As Deadline notes, networks leaned heavily on unscripted reality TV during the last writers strike. However, streaming didn’t really exist back then, so it’s unclear how exactly this current stoppage might play out differently.
The impact of this strike has already hit several popular scripted shows. Season 2 of Showtime’s “Yellowjackets” is currently airing, but the writers room for Season 3 had just gotten started, and is now closed after only a day. Writing for Season 3 of “Abbott Elementary,” previously scheduled to begin Tuesday, is canceled for the time being.
“Abbott” writer Brittani Nichols, in an interview with Democracy Now, described how this will likely affect the scheduling for her show and others, come the fall ― or even next year, depending how long it takes to reach a contract agreement.
“We are a show that writes while we air,” said Nichols, who is participating in the strike. “If this strike goes on for a significant period of time, our show will not come out on time, and that could change the amount of episodes, which people, I’m sure, will be very upset about.”
Netflix’s “Cobra Kai” has entered a state of “pencils down,” according to a post from writer Jon Hurwitz about production on the sixth season. The streaming service’s final season of “Big Mouth” was supposed to complete writing by August, but has stopped six weeks in, according to Variety.
On the flip side, HBO’s “House of the Dragon” is reportedly continuing to film despite the strike. The scripts for the second season had already been submitted, but complications may arise with no writers on the production to witness changes to their work, according to IGN.
Depending on how long it takes producers and writers to reach an agreement, more productions may face slowdowns or shutdowns that could ultimately affect fall TV schedules and programming.
No major movie projects have reported delays yet, but any slowdowns on the film side wouldn’t be felt as immediately as they are with television. Deadline noted that the film calendar for early 2024 is already set, with pandemic-delayed movies still finding their way into theaters. However, depending on the length of the strike, delays could arise beyond that.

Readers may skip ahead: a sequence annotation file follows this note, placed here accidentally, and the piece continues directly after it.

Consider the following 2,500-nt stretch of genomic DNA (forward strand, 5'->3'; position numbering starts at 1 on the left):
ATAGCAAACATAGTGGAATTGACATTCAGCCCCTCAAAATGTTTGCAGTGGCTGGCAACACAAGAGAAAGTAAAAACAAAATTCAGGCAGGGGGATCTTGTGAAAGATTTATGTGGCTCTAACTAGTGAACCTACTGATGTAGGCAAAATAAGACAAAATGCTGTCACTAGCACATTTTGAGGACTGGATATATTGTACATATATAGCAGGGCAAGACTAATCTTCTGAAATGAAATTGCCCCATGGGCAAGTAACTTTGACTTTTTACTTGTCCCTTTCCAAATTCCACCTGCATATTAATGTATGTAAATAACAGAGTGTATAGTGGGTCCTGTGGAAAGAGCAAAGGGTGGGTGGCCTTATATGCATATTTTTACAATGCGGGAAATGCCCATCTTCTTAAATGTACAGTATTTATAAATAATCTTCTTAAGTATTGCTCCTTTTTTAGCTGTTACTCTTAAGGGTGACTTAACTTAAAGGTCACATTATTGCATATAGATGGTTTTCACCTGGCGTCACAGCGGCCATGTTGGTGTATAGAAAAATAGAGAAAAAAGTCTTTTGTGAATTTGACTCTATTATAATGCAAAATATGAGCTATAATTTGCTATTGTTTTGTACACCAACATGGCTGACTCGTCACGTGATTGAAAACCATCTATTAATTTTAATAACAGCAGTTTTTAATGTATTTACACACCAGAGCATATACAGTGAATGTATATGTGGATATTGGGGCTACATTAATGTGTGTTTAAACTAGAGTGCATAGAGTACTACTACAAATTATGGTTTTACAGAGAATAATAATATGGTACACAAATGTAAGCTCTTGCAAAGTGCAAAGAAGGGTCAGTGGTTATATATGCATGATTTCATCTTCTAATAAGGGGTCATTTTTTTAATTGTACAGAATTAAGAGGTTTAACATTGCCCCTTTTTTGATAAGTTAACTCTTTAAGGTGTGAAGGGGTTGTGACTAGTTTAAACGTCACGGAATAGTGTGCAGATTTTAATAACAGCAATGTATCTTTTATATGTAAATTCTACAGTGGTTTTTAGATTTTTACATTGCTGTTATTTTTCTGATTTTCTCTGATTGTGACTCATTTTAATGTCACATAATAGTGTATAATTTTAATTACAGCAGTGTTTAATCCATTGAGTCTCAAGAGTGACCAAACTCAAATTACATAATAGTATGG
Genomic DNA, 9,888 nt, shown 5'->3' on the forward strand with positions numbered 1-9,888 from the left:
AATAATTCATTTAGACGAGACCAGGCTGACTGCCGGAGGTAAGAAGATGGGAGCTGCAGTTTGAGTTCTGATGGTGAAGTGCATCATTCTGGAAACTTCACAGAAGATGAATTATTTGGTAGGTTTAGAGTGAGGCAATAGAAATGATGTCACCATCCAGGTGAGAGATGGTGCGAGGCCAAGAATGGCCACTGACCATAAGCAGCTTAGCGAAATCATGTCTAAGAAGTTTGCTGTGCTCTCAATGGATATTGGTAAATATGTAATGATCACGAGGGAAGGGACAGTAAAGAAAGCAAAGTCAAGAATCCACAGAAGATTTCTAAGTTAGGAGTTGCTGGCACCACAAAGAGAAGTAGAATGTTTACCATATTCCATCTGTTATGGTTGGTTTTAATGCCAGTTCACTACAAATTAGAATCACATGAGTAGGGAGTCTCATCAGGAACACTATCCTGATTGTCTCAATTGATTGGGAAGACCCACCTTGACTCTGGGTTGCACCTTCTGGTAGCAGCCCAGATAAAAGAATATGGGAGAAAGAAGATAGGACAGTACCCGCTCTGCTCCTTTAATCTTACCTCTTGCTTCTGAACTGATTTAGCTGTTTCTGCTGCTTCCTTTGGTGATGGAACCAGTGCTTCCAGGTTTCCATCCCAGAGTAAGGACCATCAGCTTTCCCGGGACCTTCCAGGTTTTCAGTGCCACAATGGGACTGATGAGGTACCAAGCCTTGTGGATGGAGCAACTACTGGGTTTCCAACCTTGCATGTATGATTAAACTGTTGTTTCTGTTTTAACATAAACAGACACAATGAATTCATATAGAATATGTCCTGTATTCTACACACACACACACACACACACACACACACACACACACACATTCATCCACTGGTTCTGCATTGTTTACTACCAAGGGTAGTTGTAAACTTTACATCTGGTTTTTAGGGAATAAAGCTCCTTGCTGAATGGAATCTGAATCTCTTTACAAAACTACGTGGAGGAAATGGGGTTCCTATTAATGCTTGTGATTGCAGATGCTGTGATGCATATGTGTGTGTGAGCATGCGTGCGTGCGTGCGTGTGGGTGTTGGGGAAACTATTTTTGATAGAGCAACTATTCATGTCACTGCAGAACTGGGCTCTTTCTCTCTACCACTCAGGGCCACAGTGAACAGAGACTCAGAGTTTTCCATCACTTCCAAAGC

What’s at stake in the contract dispute
The WGA’s demands include higher pay and more writers in the room.
Amid the streaming boom, writers’ pay has diminished, and so have residuals ― that is, payments for when work is re-aired or resold, such as in reruns or syndication. Such payments have been reduced by the onset of streaming services. Meanwhile, CEOs like Ted Sarandos at Netflix and David Zaslav at Warner Bros. Discovery are taking home multimillion-dollar salaries, according to The Hollywood Reporter, even as they frequently cut shows and eliminate people’s jobs. The WGA says its new contract proposals could benefit members by $429 million, allowing them to take home living wages for rent and other necessities.
“Working as a staff writer, I was still broke, still on Medicaid. The studio wouldn’t fly me out to the writers room in LA, so I worked from my Brooklyn apartment,” Alex O’Keefe, a writer on FX’s award-winning show “The Bear,” wrote in a viral Twitter thread last month. “My heat was out that pandemic winter, my space heater blew out the lights. I worked on episode 8 from a library.”
In their demands, WGA members also called for protections against the rise in generative artificial intelligence. “AI can’t write or rewrite literary material; can’t be used as source material; and MBA-covered material can’t be used to train AI,” the Guild’s proposal reads. This was rejected by the AMPTP, which instead offered annual meetings to discuss “advancements in technology.”
WGA members say that other demands for the new contract are intended to maintain healthy writers rooms, giving staff three weeks at minimum to work on each episode with half of the writers employed through production. However, the AMPTP also rejected this proposal, saying streamers typically require an entire season’s worth of scripts before greenlighting a new project.